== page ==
AUGUSTA — A New York man goes on trial here Tuesday on charges of murder, felony murder and robbery in the beating death of an Augusta man in November 2015 that was apparently drug-related.

Aubrey N. Armstrong, 29, of Far Rockaway, New York, has opted for trial by a judge rather than by a jury, and proceedings are set in Courtroom 3 of the Capital Judicial Center in front of Justice Daniel Billings.

Armstrong is accused of intentional or knowing or depraved indifference murder of Joseph Marceau, 31, as well as felony murder — which says Armstrong acted with others to commit robbery which resulted in Marceau’s death — and robbery, again which injured Marceau.

Armstrong was arrested on the Maine charges in Queens, New York, in July 2016.

The trial is expected to last through Friday, and two interpreters have been brought in to translate proceedings between Patois, as spoken in Guyana, and English.

It was not clear whether Armstrong is from Guyana. Armstrong is not a U.S. citizen but is legally in the United States, his attorney, Brad Grant said.


Armstrong was in the middle of a three-year prison term at the Southport Correctional Facility in Pine City, New York, when he was ordered returned to Maine to face the charges in the indictment.

Last August, two co-defendants, Damik Davis, 28, of New York and Michael Sean McQuade, 47, of Augusta, pleaded guilty to felony murder and robbery in connection with Marceau’s death. Both defendants signed plea agreements to cooperate with the prosecution of any remaining defendants, and the judge ordered those agreements sealed until the resolution of the murder charges against Armstrong. Both Davis and McQuade are expected to testify against Armstrong at his trial, according to documents filed in the case. In the meantime, Davis and McQuade remain in custody awaiting sentencing.

The charges of felony murder and robbery, both Class A offenses, each carry penalties of up to 30 years in prison.

McQuade’s attorney, Andrew Wright, told the judge at that time of the pleas that McQuade was pleading guilty under the theory of accomplice liability. Wright said McQuade was present at the time, but did not strike Marceau himself.

At that plea hearing, the prosecutors, Assistant Attorneys General John Alsop and Jon Nathans, outlined the state’s version of the case against the two, saying two Augusta police officers responded to a fourth floor Washington Street apartment Nov. 23, 2015, after downstairs neighbors reported a violent disturbance taking place above them.

The officers heard the ruckus as they climbed the stairs, Alsop said.


Alsop said Davis, who is also known as “Doughboy,” answered the door “sweating profusely, breathing hard and had blood on his left hand.” Alsop also said officers saw blood on a wall as well as a second individual, described as a “slender black male wearing a hoodie” — believed to be Armstrong — behind Davis.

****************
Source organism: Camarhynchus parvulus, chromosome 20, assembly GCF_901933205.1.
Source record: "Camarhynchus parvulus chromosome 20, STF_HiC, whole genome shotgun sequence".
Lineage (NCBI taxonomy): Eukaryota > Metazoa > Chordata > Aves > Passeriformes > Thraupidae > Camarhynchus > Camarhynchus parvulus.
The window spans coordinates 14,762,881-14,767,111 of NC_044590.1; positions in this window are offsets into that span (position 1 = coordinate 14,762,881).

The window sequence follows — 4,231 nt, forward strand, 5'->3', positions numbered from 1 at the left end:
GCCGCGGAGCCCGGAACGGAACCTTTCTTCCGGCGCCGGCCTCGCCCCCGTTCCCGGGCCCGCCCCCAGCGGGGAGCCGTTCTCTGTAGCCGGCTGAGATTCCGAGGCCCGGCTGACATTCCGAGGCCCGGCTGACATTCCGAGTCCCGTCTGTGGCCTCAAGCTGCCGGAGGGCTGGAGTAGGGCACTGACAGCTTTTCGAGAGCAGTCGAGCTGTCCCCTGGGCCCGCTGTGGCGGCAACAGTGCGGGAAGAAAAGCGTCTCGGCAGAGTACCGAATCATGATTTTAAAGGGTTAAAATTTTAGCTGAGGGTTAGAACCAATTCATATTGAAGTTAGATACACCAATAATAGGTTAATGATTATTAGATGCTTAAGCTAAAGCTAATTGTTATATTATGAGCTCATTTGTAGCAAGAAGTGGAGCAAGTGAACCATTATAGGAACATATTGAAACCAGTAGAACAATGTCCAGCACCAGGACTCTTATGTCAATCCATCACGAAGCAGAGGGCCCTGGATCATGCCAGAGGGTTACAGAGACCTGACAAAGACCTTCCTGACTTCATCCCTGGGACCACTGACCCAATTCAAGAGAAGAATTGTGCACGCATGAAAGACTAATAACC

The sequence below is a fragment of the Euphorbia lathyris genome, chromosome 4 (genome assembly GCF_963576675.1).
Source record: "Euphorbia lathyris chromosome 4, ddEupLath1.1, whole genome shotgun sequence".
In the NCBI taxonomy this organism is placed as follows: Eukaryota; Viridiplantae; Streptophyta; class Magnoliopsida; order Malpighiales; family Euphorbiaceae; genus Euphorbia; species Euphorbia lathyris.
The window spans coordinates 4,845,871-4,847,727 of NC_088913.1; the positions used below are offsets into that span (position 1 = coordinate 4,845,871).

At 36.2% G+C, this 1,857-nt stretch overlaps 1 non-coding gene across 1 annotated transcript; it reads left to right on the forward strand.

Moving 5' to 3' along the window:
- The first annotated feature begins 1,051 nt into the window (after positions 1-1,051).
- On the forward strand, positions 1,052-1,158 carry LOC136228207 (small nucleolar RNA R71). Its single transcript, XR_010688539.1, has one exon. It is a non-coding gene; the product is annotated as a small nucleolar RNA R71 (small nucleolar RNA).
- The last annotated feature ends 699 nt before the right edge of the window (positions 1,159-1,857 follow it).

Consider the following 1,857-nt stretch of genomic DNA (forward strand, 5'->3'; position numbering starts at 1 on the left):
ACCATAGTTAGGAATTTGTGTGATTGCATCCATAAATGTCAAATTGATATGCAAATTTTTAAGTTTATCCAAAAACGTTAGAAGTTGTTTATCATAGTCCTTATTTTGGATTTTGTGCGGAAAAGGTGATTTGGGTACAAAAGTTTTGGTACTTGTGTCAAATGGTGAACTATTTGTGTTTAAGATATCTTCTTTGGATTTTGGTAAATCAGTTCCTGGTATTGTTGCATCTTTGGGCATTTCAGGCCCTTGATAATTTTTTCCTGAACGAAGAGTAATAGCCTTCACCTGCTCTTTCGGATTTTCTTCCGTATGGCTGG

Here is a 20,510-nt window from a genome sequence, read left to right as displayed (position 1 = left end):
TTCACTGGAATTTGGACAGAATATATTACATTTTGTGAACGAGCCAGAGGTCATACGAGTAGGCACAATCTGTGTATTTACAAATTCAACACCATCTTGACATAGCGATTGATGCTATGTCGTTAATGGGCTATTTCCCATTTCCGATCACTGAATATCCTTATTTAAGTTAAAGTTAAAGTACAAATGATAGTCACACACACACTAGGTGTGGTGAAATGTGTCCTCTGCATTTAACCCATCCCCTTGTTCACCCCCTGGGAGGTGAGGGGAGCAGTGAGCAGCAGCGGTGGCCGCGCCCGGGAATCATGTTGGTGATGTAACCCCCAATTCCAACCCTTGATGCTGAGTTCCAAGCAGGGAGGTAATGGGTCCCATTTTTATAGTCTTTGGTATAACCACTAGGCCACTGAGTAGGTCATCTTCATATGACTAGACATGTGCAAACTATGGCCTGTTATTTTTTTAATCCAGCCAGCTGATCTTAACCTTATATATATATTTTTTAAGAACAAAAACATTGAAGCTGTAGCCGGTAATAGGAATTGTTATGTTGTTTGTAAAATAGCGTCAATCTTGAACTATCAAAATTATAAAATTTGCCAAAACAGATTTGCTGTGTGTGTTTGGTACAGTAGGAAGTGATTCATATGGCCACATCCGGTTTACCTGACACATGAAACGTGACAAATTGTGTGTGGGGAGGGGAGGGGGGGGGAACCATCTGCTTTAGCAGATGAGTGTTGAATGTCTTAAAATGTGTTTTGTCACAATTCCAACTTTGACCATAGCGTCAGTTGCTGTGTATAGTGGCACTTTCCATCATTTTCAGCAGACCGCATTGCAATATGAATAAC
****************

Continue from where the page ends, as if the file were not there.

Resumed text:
The officers asked for Zina Marie Fritze, 27, and McQuade, also known as “Dirty.” Both had been recently evicted from that apartment, but as the officers waited out front, the occupants fled out the back stairs, Alsop said. Police used a tracking dog and found Davis hiding in the bushes near the apartment building.

Marceau’s body was found in a bedroom near where Armstrong had been seen, Alsop said, adding that Marceau’s feet were bound with a shoelace, and his hands were bound with the bra to a bikini.

Alsop said the medical examiner concluded Marceau died of blunt force trauma to the head and neck and suffered a brain hemorrhage. Marceau also had been beaten on the torso with a rod or stick.

“Joe Marceau resisted,” Alsop said. “He was a pretty big guy, 6-foot-2, 215 pounds by the autopsy results. He resisted. There was a considerable struggle.”

Alsop also said McQuade “did not expect such a severe beating to be inflicted in connection with the robbery.” Alsop also said that both McQuade and Fritze were “serious heroin addicts” who had known Marceau because they had purchased drugs from him in the past. Marceau, who grew up in Gardiner, lived most recently in an apartment on Winthrop Street in Augusta.


McQuade told police he saw Davis and Armstrong attack Marceau, with Davis at one point attempting to stop Armstrong, Alsop said.

Alsop said Davis, McQuade, Armstrong and Fritze, had planned the robbery earlier while at the home of another woman, and three of them returned there afterward.

Alsop said once there, Armstrong bleached his clothes in an attempt to get rid of all the blood.

The next day, when they learned Marceau was dead, Armstrong fled to New York, and Fritze and McQuade hid out in Augusta where they were arrested on Jan. 22, 2016. Fritze was also indicted on the murder, felony murder and robbery charges, but hanged herself in the Kennebec County jail on Jan. 27, 2016, a day after she pleaded not guilty.

At the plea hearing Nathans told the judge at one point Armstrong told the woman at the home “that he had beaten Marceau and threatened all (the others) to keep quiet about it.”

Armstrong’s attorney, Brad Grant, watched those plea hearings take place.


Grant has filed a number of motions on behalf of his client, and one filed in December 2017 says Marceau had turned up at that woman’s house “and let it be known that he had 5 grams of heroin” and that Fritze and McQuade concocted the robbery scheme.

Another says that “the only direct evidence that (Armstrong) was present in the apartment where Joseph Marceau died is from Michael McQuade and Damik Davis. And still another says that Davis underwent two lie-detector examinations where he was asked about Marceau’s death and the conclusion was “Deception Indicated.”

Betty Adams — 621-5631

Twitter: @betadams

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